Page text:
Exams

I don’t know how many times I’ve had this dream, or something like it. It’s 5.30pm on Saturday afternoon. My final Year 12 exam starts in 3 hours and I’m absolutely not ready. Why an exam is scheduled for 8.30pm on a Saturday is never made very clear to me! I don’t have a cheat sheet ready, I haven’t studied all semester, I know nothing and I’m in a despairing panic. Or I’m in the last class of the term doing trial exams and unable to answer a single question. Or I’m studying at home and don’t even know where to start. Or I’m in a group study session and the others know everything and I’m absolutely lost, up the creek without a paddle! The subject of the exam is never one that you can cram overnight like biology or history; it’s always physics, maths, or chemistry where you have to understand the equations and be able to manipulate them in the exam to show your understanding. Or lack thereof in this case. There is no way that I can shove enough knowledge into my brain in time to pull it back out again in time for the exam. In other words, I’m doomed! Can you imagine the panic, stress, anxiety, despair, terror, the feeling of utter failure and of the future being bleak? In the middle of the night in my sleep it’s very real and very upsetting! Wishing I’d done better, afraid of the moment my teachers find out I’ve failed them, fearing my peers finding out I’m dumb and incompetent. Cheery stuff!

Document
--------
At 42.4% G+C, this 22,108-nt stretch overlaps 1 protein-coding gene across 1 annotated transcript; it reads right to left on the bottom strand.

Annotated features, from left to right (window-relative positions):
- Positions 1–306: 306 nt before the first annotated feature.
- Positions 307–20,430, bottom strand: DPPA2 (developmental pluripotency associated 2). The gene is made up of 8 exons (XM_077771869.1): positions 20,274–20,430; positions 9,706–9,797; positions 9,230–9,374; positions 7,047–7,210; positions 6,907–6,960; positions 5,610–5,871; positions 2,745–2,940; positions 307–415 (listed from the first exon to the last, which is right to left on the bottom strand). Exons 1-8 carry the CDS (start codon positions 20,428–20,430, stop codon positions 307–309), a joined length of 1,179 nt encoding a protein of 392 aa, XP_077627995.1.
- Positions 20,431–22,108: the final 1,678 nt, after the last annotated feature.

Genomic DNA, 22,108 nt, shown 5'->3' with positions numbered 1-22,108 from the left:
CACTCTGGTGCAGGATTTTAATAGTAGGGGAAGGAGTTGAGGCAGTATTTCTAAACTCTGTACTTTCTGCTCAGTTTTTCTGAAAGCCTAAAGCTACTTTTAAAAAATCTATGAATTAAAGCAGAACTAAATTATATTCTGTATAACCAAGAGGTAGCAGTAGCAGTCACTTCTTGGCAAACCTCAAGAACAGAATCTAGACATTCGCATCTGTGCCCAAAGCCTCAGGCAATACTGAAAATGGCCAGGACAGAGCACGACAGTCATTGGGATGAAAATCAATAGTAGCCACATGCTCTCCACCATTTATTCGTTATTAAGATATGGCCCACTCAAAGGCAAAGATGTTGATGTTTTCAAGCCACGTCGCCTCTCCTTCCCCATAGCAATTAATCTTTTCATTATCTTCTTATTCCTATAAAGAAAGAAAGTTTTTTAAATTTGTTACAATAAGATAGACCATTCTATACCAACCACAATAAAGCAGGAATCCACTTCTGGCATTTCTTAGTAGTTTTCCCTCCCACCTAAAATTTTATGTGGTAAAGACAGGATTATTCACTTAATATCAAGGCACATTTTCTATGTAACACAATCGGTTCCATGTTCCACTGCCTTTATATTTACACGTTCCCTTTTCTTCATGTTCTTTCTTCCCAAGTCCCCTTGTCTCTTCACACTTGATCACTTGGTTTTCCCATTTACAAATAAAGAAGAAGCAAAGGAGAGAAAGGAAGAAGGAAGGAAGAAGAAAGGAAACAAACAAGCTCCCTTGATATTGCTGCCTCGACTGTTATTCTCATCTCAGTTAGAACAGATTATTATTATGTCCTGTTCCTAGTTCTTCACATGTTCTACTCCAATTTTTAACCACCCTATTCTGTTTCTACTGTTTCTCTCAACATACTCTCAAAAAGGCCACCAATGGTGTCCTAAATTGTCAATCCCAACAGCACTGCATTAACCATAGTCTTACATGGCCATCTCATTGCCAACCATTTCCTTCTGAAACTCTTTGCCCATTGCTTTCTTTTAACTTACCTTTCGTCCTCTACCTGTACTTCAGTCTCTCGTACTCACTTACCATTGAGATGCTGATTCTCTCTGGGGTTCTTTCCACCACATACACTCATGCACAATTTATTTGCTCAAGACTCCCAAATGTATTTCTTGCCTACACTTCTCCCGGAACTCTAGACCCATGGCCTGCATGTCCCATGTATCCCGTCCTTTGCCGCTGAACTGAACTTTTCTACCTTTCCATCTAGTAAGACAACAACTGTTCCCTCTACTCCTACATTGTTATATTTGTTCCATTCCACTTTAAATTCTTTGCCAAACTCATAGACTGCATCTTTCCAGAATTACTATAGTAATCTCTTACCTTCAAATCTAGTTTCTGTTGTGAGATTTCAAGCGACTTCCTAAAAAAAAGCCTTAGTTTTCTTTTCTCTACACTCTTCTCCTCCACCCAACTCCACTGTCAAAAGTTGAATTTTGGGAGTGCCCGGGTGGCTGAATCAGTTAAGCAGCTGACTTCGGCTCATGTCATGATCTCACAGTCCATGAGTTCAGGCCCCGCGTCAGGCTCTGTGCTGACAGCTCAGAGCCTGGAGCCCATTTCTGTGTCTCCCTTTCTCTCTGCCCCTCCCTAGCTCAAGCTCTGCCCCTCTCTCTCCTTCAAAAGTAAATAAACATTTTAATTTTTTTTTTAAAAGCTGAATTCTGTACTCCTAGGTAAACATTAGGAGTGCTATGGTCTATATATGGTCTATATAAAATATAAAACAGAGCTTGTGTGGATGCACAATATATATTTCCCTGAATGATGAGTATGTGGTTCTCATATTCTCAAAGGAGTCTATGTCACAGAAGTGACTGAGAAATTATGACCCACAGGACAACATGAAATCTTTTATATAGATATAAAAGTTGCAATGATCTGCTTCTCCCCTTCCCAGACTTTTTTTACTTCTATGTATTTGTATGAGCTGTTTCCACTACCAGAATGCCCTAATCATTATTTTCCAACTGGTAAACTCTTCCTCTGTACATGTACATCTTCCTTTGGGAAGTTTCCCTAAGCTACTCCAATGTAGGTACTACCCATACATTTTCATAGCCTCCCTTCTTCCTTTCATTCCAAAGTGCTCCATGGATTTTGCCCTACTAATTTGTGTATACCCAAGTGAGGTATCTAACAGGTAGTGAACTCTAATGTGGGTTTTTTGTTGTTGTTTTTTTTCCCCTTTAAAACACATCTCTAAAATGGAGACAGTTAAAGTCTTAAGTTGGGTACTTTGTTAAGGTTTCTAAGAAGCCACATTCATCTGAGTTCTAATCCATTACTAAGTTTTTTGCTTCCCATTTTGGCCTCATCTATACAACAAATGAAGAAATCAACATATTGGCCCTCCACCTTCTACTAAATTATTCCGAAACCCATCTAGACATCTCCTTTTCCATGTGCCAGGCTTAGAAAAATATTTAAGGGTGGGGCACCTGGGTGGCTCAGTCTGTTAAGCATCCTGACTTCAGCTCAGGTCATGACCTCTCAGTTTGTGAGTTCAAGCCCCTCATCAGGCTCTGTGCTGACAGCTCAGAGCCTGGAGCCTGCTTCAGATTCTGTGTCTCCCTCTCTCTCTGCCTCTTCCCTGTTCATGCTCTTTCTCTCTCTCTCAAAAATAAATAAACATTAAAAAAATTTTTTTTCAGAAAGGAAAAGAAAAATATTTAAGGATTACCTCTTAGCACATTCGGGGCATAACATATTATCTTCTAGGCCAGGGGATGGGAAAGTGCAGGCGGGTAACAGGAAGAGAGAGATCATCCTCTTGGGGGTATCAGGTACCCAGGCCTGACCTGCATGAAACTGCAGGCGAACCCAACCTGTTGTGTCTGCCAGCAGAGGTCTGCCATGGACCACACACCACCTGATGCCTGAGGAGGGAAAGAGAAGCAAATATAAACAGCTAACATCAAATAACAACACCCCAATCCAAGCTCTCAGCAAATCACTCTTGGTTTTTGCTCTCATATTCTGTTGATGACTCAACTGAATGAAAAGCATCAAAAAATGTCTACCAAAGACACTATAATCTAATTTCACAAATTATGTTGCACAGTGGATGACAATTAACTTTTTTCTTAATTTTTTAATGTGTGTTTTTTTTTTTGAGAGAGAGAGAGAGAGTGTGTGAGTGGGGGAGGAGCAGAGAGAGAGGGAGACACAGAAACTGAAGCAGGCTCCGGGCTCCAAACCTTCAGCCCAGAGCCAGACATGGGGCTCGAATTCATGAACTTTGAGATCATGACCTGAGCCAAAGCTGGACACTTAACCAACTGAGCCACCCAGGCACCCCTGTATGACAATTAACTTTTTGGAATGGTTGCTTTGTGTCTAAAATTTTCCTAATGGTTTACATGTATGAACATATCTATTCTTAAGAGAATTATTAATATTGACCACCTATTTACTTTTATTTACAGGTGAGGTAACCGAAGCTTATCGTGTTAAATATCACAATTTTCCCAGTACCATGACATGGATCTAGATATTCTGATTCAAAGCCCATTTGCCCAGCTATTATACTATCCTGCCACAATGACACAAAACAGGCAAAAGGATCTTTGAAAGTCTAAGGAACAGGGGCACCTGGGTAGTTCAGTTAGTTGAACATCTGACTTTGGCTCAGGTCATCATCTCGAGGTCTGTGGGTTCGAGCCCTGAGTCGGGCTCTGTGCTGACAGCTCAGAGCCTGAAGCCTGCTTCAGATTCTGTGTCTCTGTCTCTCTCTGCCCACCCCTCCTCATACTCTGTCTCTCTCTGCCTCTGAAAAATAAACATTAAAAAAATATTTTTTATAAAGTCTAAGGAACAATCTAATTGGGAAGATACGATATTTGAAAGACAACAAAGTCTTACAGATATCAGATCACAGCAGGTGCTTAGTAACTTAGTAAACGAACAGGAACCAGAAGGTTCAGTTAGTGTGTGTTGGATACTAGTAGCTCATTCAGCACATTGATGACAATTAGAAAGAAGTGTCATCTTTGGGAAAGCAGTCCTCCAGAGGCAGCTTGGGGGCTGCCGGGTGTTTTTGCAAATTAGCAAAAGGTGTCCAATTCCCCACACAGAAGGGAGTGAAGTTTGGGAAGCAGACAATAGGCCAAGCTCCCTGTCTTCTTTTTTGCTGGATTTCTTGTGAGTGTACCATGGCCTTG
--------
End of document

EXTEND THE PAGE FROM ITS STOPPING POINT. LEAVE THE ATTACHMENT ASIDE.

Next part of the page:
The thing is, I passed my Year 12 exams. I received my Victorian Certificate of Education in 2005. I did well in fact. I was in the top 10 of my year level, number 6 I think. I achieved 94.55 out of 99.99. This isn’t a brag. It’s an attempt to make my brain remember that actually I have finished this part of my life, and finished it well. I no longer need to fret, stress, despair, panic, etc about facing exams. I mean for goodness sake, it’s 11 years since Year 12! It’s 7 years since I finished my Bachelor of Pharmacy, a lot less academically brilliantly but still. Those years are done, finished; there’s nothing that can be done to change any of it. I can’t go back and do it again. And after all I did those exams and passed them. But these dreams, largely about Year 12 exams, persist! And it’s tiring to spend so much emotion in my sleep during the night on a situation that would never occur to me to think about during the day. But during the night, my brain can’t rationalise. It’s susceptible to the strangest things. And never more so than since I’ve been on antidepressants. Prior to starting antidepressants in mid 2013 I may have had this dream, but I can’t remember. I never dreamed that much and I remembered even less of what I did dream. I’d wake up and any dream would rapidly fade and become a vague thought, or just drift away. But then.